Combined Grid Solution inaugurated

20.10.2020

On 20 October, the world’s first hybrid offshore interconnector was ceremoniously put into operation: the Danish-German Combined Grid Solution (CGS). This interconnector in the Baltic Sea links the transmission grids of two countries via national offshore wind farm grid connections. For this purpose, two submarine cables with a length of merely 25 kilometres and a capacity of approx. 200MW each were laid between the offshore transformer platforms of the German wind farm Baltic 2 and the Kriegers Flak wind farm in the Danish part of the Baltic Sea, which is currently under construction. The CGS – a joint project of TSCNET shareholder 50Hertz, one of the four German transmission system operators (TSOs), and TSCNET customer Energinet, the TSO from Denmark – thus not only connects the platforms with each other but also the existing onshore connections of the wind farms. This allows the transmission of offshore wind power to Denmark or Germany and also cross-border electricity trading.

The official opening ceremony, which took place on site in the German capital of Berlin as well as digitally, was attended by Peter Altmaier, German Federal Minister for Economic Affairs and Energy, Dan Jørgensen, the Danish Minister for Climate, Energy and Utilities, as well as Kadri Simson, EU Commissioner for Energy. With their appearance, these high-ranking political representatives acknowledged the CGS as a technical innovation with model character for future offshore power grids. The hybrid nature of CGS is that it is the first electricity interconnector between two countries, that not only provides capacity for electricity trading, but also transports offshore wind energy onshore – in both directions. The costs of the binational EU-funded project amount to around €300m.

A technical obstacle had to be solved in the realisation of CGS: Because the transmission grids in eastern Denmark and Germany do not operate synchronously, it was necessary to install a back-to-back converter at the 50Hertz substation in Bentwisch near the port city of Rostock in the federal state of Mecklenburg-Western Pomerania. The device converts the incoming AC into DC and immediately back. Only in this way is it possible for electricity to flow smoothly from Denmark to Germany and vice versa. But CGS has not only hardware but also software components. The central digital control unit of the system is the Master Controller for Interconnector Operation (MIO), located in the 50Hertz control centre near Berlin. The MIO balances market requirements with offshore electricity production, which depends on wind conditions in the Baltic Sea. Its main function is to ensure optimum use of the CGS while preventing any overload of the line and the operating facilities in the substation.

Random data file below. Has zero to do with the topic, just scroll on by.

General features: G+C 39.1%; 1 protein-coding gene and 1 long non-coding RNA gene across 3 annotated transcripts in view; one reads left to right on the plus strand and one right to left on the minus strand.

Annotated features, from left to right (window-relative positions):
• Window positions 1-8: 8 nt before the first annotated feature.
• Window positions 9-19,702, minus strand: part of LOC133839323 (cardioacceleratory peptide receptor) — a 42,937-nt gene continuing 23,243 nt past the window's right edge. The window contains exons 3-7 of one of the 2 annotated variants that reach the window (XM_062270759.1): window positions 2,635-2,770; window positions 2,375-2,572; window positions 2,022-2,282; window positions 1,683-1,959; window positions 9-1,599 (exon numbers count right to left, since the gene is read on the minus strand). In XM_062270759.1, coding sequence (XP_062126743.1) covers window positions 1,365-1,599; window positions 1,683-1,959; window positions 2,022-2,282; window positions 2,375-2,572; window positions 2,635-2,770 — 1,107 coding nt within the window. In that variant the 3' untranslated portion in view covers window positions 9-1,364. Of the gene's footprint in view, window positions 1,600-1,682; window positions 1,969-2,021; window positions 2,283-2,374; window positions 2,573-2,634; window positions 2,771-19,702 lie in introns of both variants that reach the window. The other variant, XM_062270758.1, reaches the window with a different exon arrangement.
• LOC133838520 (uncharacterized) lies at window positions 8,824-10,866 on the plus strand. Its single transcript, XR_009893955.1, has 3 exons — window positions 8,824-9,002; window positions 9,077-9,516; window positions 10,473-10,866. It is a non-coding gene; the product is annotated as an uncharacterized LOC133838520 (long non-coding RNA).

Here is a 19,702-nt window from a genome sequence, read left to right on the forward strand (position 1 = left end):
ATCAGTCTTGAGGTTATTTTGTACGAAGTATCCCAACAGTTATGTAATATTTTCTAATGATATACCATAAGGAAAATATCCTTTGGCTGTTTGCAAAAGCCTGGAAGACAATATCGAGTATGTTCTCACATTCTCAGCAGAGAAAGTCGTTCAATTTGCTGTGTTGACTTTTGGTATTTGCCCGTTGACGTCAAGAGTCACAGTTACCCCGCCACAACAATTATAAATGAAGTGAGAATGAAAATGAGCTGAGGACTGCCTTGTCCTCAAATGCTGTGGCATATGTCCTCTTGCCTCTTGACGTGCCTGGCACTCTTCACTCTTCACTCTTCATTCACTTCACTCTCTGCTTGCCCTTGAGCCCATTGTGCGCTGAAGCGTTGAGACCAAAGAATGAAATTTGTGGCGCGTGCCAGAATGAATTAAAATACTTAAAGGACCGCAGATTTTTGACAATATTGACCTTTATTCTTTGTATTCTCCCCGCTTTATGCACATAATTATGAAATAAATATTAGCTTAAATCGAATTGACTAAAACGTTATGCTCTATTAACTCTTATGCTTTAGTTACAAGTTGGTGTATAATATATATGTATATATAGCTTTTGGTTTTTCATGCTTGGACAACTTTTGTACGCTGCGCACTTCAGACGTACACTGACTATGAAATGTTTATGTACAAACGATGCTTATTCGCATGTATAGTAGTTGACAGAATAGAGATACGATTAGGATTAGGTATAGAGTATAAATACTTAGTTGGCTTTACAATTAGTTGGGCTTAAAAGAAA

Stefan Kapferer, CEO of 50Hertz, commented at the inauguration: “With this project, 50Hertz and Energinet are pioneering the efficient integration of offshore wind farms into the cross-border European electricity market. It offers us several effective options to balance the frequency and voltage of our transmission grids at all times, to deal with the integration of renewable energy sources with more flexibility and to increase the stability of the overall system.” Thomas Egebo, CEO of Energinet, added: “The CGS is not only a very important milestone in reaching Denmark’s ambitious goal of a 100 percent green power system in 2030. The groundbreaking project also delivers an important building block for decarbonising the rest of the society.”

The Danish-German Combined Grid Solution has been ceremoniously put into operation (illustration uses photos of 50Hertz, one of which shows Minister Altmeier)

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> See 50Hertz press release (html)
> See Energinet news release (html)
> Watch CGS inauguration film (YouTube)

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Huge Schnabel car for Amprion

08.10.2020